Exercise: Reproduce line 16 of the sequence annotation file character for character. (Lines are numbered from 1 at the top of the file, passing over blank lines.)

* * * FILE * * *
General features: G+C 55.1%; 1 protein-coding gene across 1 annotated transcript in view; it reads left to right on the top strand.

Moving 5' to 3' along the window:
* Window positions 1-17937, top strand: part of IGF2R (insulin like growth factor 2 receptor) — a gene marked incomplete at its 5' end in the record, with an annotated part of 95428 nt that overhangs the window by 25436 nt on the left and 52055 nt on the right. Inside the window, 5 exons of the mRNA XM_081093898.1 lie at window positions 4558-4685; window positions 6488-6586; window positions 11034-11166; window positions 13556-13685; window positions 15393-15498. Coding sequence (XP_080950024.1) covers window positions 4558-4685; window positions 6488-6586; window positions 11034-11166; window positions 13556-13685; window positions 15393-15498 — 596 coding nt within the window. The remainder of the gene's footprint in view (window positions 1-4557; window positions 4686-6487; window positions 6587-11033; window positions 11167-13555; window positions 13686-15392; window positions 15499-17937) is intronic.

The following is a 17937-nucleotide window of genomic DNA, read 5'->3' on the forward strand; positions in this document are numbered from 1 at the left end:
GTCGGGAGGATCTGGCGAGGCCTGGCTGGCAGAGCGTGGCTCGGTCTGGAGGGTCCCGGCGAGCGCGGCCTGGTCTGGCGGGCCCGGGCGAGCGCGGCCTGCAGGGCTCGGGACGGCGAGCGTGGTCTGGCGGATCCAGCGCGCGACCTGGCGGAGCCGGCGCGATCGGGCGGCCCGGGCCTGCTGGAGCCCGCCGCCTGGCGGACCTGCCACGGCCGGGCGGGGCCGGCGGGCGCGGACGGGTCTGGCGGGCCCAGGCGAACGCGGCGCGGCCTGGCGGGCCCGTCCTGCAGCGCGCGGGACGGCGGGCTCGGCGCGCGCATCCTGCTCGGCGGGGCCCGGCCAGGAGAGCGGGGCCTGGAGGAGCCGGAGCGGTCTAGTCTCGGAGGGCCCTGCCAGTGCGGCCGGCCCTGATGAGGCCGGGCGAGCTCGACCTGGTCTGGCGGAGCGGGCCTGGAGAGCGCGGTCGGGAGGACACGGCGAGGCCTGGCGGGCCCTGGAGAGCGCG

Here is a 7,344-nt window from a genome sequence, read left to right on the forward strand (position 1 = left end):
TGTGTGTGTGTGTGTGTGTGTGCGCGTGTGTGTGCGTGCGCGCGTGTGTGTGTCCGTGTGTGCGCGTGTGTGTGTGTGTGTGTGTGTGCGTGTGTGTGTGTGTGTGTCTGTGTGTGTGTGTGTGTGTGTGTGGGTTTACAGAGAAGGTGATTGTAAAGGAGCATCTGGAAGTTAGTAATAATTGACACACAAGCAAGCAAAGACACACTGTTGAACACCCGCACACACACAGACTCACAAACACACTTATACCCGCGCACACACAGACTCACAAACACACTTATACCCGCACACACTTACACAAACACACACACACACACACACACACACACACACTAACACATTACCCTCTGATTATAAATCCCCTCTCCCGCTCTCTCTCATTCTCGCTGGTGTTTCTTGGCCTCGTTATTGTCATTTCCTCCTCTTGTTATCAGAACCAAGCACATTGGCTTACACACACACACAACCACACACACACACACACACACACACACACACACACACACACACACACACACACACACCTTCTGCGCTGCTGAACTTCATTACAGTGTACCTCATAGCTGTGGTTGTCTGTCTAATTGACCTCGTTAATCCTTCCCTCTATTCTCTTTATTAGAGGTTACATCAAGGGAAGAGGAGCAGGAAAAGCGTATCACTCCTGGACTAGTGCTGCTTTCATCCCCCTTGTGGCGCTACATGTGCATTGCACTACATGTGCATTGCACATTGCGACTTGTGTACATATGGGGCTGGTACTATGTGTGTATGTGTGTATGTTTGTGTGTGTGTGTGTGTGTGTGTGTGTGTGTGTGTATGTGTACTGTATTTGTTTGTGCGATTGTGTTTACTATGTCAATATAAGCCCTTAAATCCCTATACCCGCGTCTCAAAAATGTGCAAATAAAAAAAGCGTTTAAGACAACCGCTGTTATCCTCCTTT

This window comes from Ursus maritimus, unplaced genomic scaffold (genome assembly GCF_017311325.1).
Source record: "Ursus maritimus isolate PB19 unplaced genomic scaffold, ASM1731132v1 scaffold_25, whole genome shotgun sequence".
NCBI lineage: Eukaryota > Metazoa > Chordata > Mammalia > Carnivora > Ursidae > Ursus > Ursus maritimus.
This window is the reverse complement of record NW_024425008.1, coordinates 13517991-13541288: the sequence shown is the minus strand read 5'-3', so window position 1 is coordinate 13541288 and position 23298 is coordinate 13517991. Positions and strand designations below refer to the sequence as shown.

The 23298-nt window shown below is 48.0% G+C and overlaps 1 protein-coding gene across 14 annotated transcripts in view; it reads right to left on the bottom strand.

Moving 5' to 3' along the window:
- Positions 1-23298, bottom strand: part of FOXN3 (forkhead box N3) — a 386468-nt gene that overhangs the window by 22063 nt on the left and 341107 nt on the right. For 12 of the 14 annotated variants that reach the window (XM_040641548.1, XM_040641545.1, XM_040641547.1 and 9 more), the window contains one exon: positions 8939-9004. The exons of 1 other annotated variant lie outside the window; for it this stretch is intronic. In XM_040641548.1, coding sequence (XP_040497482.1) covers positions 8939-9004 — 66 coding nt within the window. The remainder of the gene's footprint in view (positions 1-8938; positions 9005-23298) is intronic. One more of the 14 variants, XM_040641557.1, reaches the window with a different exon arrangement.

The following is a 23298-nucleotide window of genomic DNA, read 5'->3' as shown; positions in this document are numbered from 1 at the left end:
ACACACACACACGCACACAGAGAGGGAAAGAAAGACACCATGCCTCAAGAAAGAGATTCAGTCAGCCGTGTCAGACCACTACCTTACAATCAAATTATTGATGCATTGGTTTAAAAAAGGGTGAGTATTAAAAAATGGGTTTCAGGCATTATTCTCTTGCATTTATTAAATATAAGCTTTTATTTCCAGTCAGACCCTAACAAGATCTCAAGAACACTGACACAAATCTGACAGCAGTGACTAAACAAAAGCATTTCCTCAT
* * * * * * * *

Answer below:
ACACACACACACGCACACAGAGAGGGAAAGAAAGACACCATGCCTCAAGAAAGAGATTCAGTCAGCCGTGTCAGACCACTACCTTACAATCAAATTATTGATGCATTGGTTTAAAAAAGGGTGAGTATTAAAAAATGGGTTTCAGGCATTATTCTCTTGCATTTATTAAATATAAGCTTTTATTTCCAGTCAGACCCTAACAAGATCTCAAGAACACTGACACAAATCTGACAGCAGTGACTAAACAAAAGCATTTCCTCAT